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Archive for October 6th, 2009

Wake Voters Reject School Board Status Quo

Wake County voters tonight rejected the status quo from the Wake County school board. JLF’s John Hood weighs in:

Critics of Wake County’s controversial forced-busing policies easily won three out of the four school board races in Tuesday’s balloting. In the fourth race, incumbent school-board member and busing proponent Horace Tart ran third behind critic John Tedesco (49 percent) and semi-critic Cathy Truitt (24 percent). At this writing, it’s not yet clear if there will be a runoff.

It was a clear defeat for the current board, the current administration of the school district, and much of the political establishment of Wake County. The Greater Raleigh Chamber of Commerce sent an increasingly desperate series of emails to its members, not-so-subtly encouraging members to vote the other way. Other groups and associations did, too. While covering both sides in its news pages, the Raleigh News & Observer printed a series of editorials and columns pleading with readers to vote the other way. The day before the vote, an array of civic and business bigwigs held a press conference warning of dire consequences unless Wake residents voted the other way.

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Pro-neighborhood school voters speak loud and clear in Wake County

WRAL reports on a revolution in Wake County as voters finally get their chance to speak with authority against the Wake County Public School System’s annual disruptions of school assignments:

Raleigh, N.C. — Wake County voters gave a thumbs-down Tuesday to assigning local students based on socioeconomic factors by electing candidates to the Board of Education who oppose the controversial policy.

Chris Malone won the District 1 seat on the school board, while Deborah Pickett won in District 7 and Debra Goldman took District 9.

John Tedesco was leading in the District 2 race, with incumbent Horace Tart a distant third. But Tedesco lacked the majority of votes that would preclude a runoff next month.

All four candidates were endorsed by community groups like WakeCARES and the Wake Schools Community Alliance because they said they were willing to change the district’s student assignment policies. …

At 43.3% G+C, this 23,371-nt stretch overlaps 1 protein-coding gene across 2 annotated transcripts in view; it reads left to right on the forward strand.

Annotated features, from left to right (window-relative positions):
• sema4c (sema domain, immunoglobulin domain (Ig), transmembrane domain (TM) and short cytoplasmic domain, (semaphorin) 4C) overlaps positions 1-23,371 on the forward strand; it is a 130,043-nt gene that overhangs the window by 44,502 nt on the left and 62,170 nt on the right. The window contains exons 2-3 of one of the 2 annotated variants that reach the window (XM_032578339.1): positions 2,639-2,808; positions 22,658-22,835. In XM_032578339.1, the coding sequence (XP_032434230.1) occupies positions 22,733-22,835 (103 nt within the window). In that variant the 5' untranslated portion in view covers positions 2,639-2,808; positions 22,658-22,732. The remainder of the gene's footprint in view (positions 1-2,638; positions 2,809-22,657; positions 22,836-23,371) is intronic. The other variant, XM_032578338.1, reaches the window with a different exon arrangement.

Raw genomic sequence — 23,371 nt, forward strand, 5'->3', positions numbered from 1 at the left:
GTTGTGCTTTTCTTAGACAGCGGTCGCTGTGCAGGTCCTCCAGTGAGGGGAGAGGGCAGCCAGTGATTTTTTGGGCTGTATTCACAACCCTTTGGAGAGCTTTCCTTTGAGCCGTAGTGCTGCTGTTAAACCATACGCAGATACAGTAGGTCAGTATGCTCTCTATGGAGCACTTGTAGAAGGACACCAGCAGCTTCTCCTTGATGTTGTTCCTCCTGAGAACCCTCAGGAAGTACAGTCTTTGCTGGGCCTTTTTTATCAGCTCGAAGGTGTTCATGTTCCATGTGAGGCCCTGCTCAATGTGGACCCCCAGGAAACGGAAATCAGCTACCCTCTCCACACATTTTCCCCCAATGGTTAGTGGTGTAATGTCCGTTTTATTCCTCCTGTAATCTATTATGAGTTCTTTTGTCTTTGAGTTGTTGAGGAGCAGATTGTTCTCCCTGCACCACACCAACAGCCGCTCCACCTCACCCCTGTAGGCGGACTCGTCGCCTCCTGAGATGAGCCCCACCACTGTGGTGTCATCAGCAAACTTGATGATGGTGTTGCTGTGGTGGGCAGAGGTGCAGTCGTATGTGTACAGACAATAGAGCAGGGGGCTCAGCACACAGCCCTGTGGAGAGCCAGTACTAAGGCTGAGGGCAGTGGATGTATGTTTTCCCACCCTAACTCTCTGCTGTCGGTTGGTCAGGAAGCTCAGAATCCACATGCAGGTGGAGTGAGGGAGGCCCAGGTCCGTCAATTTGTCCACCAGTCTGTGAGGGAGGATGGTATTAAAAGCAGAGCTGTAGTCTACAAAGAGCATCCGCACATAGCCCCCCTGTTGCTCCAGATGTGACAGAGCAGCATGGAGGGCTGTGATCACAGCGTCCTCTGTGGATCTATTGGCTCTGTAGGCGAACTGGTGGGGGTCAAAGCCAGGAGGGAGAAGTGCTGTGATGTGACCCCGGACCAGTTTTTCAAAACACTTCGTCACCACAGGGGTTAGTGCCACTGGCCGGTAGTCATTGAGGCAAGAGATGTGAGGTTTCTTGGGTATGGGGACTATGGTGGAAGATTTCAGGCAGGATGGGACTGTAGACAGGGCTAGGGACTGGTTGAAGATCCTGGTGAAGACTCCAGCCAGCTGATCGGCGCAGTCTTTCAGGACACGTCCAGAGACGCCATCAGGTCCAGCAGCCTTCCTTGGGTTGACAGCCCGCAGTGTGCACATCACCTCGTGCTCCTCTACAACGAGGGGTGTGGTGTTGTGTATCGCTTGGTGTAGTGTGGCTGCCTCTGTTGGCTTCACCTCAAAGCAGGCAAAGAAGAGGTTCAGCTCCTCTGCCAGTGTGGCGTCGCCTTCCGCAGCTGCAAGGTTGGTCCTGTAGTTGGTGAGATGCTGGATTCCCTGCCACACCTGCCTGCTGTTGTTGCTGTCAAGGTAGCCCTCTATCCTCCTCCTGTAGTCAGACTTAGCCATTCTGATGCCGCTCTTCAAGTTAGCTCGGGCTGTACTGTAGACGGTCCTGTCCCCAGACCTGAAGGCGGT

Together with school board member Ron Margiotta, the four new board members — if Tedesco wins in District 2 — would give diversity policy opponents a majority on the nine-person board. …

Shockingly, voters ignored that redoubtable bibliography, likely because they have a deeper understanding of the problem.

Also, expect the local Angry Left to spin these results as racist — which admittedly is not that much of a prediction given that accusing people who dissent from their policies of racism is the sole weapon in their arsenal these days.

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Here’s a first

A Congressman who doesn’t want publicity:

A spokesman for U.S. Senator Dick Durbin (D-Illinois) says the senator’s office will no longer send media information to Quincy’s oldest radio station because the station decided to let the public know he was coming to town.

If I were an editor in Illinois I would make sure that Dick Durbin’s name never appeared in my newspaper, except in an obit.

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Election Coverage 7PM on WPTF

I’ll be anchoring, along with my husband Rick, WPTF’s election coverage tonight from 7 to 9 p.m. Joining us for analysis of the results — and taking your phone calls — will be outgoing Raleigh councilman Phil Isley and outgoing Wake County school board member Lori Millberg. You can listen to coverage at 680 AM on the dial, or online at www.wptf.com. Click on “Listen Live.”

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What’s the Problem With Saying Yes or No?

A huge piece of the economy will be impacted, as will every single American, by any health care reform legislation that is adopted by Congress. Yet, as of yesterday, we still don’t have a commitment that President Obama will actually read the bill before signing it into law. Thanks to John McCormack of The Weekly Standard for not letting this issue fade as White House spokesman Robert Gibbs tries to spin a very clear, simple question into something the president needs to think about.

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Tonight in Chapel Hill: Mayoral Candidate Debate

UNC’s Young Democrats and College Republicans are co-sponsoring a debate tonight between the four candidates for mayor of Chapel Hill. They are Augustus Cho, Matt Czajkowski, Mark Kleinschmidt and Kevin Wolff.

The mayoral election is Nov. 3. Here’s the Chapel Hill News’ latest report on fundraising in the race. You may recall that Chapel Hill is the guinea pig for taxpayer-funded local elections, which forces taxpayers to help elect the taxpayer-funded candidate, whether they support him or not.

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It’s Election Day in Wake and Durham Counties

JLF analysts have compiled two excellent informational checklists related to the roles and responsibilities of local elected officials. Terry Stoops’ education checklist outlines the legal responsibilities and power of school board members. Michael Sanera’s local government checklist outlines key areas of local government responsibility and involvement.

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